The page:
Victim’s family finds little peace in Ealy’s conviction

BY BILL GUIDA
bguida@kenoshanews.com
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WAUKEGAN, ILL. — Ken Hutchison said the conviction Friday of James Ealy for killing Hutchison’s wife, Mary, six-and-a-half years ago brought the family little, if any, peace.

“It’s not a day of closure,” Hutchison said, eyes red-rimmed and wet with tears. “Closure for us is going to be the death penalty — which has been taken off the table.”

Said Mary Hutchison’s equally emotional father, Richard Dean, of Trevor, after the Lake County, Ill., jury found Ealy, 48, guilty of first-degree murder, “Closure will only come the day I die.”

Ken Hutchison said moving on for the family will come without forgetting how they lost Mary, 45.

“You never close the book, but you learn to turn the page,” he said. “But we will always go back to Chapter One. ... We know we’ll all see Mary again. The chain has been broken, but we know we’ll all link up again in heaven.”

Family speaks to press

Dean and Ken Hutchison spoke at a press conference late Friday afternoon in the lobby of the Lake County Courthouse shortly after the verdict was returned. They were joined by Ken and Mary’s daughter, Rebeccah Hutchison, now 19, who was 12 when her mother died, and their son, Richard Nothnagel, 28.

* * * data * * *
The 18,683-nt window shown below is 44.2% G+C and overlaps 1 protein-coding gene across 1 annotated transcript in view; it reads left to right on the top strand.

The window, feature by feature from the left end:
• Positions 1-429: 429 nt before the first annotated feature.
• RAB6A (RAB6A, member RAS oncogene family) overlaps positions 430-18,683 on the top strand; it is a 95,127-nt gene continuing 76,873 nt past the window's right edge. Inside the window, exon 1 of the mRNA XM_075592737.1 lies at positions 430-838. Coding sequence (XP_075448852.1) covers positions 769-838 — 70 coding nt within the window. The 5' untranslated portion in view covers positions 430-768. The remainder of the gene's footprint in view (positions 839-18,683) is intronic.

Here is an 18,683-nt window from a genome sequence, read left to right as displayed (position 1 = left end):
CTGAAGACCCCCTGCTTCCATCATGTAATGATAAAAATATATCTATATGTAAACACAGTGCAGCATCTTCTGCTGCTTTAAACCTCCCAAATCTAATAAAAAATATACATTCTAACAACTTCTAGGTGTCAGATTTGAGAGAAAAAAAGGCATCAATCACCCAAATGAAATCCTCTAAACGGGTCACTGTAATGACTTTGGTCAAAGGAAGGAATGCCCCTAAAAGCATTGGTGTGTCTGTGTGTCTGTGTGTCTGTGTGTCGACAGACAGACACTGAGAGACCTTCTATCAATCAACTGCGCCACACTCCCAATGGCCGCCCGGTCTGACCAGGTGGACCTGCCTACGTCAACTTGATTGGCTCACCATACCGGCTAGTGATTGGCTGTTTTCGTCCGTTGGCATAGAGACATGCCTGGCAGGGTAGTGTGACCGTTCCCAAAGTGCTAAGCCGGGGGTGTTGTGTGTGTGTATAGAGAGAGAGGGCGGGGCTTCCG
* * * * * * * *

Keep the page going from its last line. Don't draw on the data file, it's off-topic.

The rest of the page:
Hutchison, who derided Illinois lawmakers for abolishing the death penalty in 2011, said for him the verdict engendered mixed feelings. He said they “should be ashamed” for what he described as enacting laws he feels protect criminals like Ealy more so than victims of criminal acts.

“I read my Bible. I believe in an eye for an eye ... a life for a life,” Hutchison said. “Life in prison (for Ealy) is the best we can get ... I hope he rots in prison. We’ve waited a long time for this.”

Now, they’ll wait to see how Lake County Circuit Court Judge Daniel Shanes chooses to sentence Ealy, who continues to be held without bond and faces 20 years to life in prison.

Confusing reading of verdicts

Hutchison said prosecutors prepared the family for the possibility jurors might render a not guilty verdict in the trial.

When the verdicts were read, it appeared the jury was about to do just that when they found Ealy not guilty of first-degree murder by knowledge that his actions in apparently stabbing Mary Hutchison multiple times with a screwdriver and strangling her with a necktie could lead to her death.

But on the second verdict, the jury declared Ealy guilty of first-degree intentional murder by “exceptionally heinous” and cruel means while committing felony robbery.

The seemingly contrary verdicts not only puzzled Ken Hutchison, but they had prosecutors clarifying what happened for confused news reporters covering the trial. Assistant State’s Attorney Jeff Pavletic provided assurances the bottom line was that the jury found Ealy guilty of first-degree murder.

Still, upon hearing that first “not guilty” verdict, Ken Hutchison said resolutely and somewhat cryptically, “I prayed because I knew what I was going to do, and we’ll just leave it at that.”

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